Educational Technology Innovation and Impact/Why use Technology in Education/Tactile-Kinesthetic Learners

There are various learning-styles, experts and theorists have classified learners as visual, auditory, or tactile (touching) and kinesthetic (moving). Learners that prefer the kinesthetic learning style like to learn best when they are involved or active and find it difficult to sit still for long periods, they may often use movement as a memory aid. Those who prefer a tactile way of learning may use writing and drawing as memory aids and learn well in hands-on activities like projects and demonstrations (Teaching English Website 2006)

Visual and in particular auditory learners tend to do well in the classroom. Tactile/kinesthetic learners typically do not. Research increasingly suggests that the majority of students classified as "at risk" of academic failure fit the description of concrete/common sense learner style, and favour the tactile/kinesthetic mode. Kinesthetic activities make abstract concepts concrete.

This is extremely important for students/learners who have difficulty dealing with abstractions. Whether the learner's preferred modality is auditory, visual, or tactile/kinesthetic, it is known that none of us always remembers what is seen or heard, and all of us remember best what we have had an opportunity to do.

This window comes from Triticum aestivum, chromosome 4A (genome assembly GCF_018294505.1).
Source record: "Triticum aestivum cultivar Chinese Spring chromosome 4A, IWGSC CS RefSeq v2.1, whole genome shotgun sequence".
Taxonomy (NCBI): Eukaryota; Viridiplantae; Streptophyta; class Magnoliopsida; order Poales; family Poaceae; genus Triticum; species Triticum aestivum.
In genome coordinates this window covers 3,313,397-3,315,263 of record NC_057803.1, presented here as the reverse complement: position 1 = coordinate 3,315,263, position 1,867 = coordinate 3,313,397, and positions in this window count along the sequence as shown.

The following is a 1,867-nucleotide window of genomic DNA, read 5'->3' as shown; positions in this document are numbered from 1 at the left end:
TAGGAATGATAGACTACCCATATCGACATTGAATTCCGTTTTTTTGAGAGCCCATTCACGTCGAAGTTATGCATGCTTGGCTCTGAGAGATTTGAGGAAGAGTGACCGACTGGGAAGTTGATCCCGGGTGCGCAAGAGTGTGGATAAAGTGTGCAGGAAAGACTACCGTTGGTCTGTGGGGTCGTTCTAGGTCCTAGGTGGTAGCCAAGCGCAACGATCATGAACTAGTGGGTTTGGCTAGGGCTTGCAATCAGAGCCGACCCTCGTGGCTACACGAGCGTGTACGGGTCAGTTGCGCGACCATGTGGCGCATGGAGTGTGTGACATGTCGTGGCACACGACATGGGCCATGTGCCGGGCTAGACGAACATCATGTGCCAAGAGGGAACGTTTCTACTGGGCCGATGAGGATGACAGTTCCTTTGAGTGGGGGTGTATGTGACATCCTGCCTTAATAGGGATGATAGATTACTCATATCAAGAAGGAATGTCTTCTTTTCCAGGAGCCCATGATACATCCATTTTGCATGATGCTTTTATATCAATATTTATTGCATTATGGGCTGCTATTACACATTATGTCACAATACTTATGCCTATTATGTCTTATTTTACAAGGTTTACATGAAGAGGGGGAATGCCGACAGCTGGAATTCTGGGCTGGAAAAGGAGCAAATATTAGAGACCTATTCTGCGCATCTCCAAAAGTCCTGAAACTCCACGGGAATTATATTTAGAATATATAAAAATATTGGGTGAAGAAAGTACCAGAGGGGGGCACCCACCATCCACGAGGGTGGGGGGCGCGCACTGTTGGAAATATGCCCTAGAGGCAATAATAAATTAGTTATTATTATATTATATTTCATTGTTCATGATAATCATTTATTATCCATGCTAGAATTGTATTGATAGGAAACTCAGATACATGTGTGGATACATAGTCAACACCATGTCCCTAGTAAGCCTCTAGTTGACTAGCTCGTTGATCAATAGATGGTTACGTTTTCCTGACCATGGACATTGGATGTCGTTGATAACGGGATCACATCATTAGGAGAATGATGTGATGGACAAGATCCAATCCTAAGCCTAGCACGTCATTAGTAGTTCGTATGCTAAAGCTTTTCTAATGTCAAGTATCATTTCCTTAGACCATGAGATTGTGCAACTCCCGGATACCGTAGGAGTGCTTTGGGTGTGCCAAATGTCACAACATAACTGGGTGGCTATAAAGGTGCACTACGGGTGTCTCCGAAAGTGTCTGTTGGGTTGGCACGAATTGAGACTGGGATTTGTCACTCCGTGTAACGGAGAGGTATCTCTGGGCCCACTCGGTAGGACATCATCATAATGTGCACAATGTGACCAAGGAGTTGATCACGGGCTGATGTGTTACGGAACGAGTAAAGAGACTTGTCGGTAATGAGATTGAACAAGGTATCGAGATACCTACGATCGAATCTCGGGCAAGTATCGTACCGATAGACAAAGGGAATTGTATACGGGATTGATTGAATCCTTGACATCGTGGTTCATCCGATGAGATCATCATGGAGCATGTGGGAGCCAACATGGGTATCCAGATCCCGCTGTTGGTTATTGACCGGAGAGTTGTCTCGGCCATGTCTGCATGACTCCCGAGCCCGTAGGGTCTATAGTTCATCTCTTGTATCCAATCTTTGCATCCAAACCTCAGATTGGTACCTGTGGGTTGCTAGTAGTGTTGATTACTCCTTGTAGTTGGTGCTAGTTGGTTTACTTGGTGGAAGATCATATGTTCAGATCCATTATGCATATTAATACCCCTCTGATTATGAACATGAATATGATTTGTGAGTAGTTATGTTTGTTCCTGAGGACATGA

An old Chinese proverb expresses this: "I hear and I forget; I see and I remember; I do and I understand."

The tactile learning style is essentially touch. It is activated through receptors in the skin. Our tactile sense gives us information about size, shape, texture, and temperature. The kinesthetic system is activated through movement, with its receptors located in the tendons and muscles. It is the kinesthetic system that recognizes, for example, when a dance sequence you are practicing has not been properly carried out (TRCC website 2006)

Tactile/Kinesthetic learners engage in the learning process through the use of role play, dramatization, cooperative games, simulations, creative movement and dance, multi-sensory activities and hands-on projects.

What teaching methods and activities suit the tactile or kinesthetic learner?, the following examples highlight some of these; • the game charades, it could be played as part of a vocabulary-building lesson • a historical event might be role played or dramatized • learning of new information might be demonstrated by creating a mural, diagram, model or decorated time line or mind map • students might be assigned to sort and arrange in proper sequence index cards with information and dates related to the topic being studied (MSET website 2006)

References (accessed 23/2/06) (accessed 2/3/06) (accessed 2/3/06)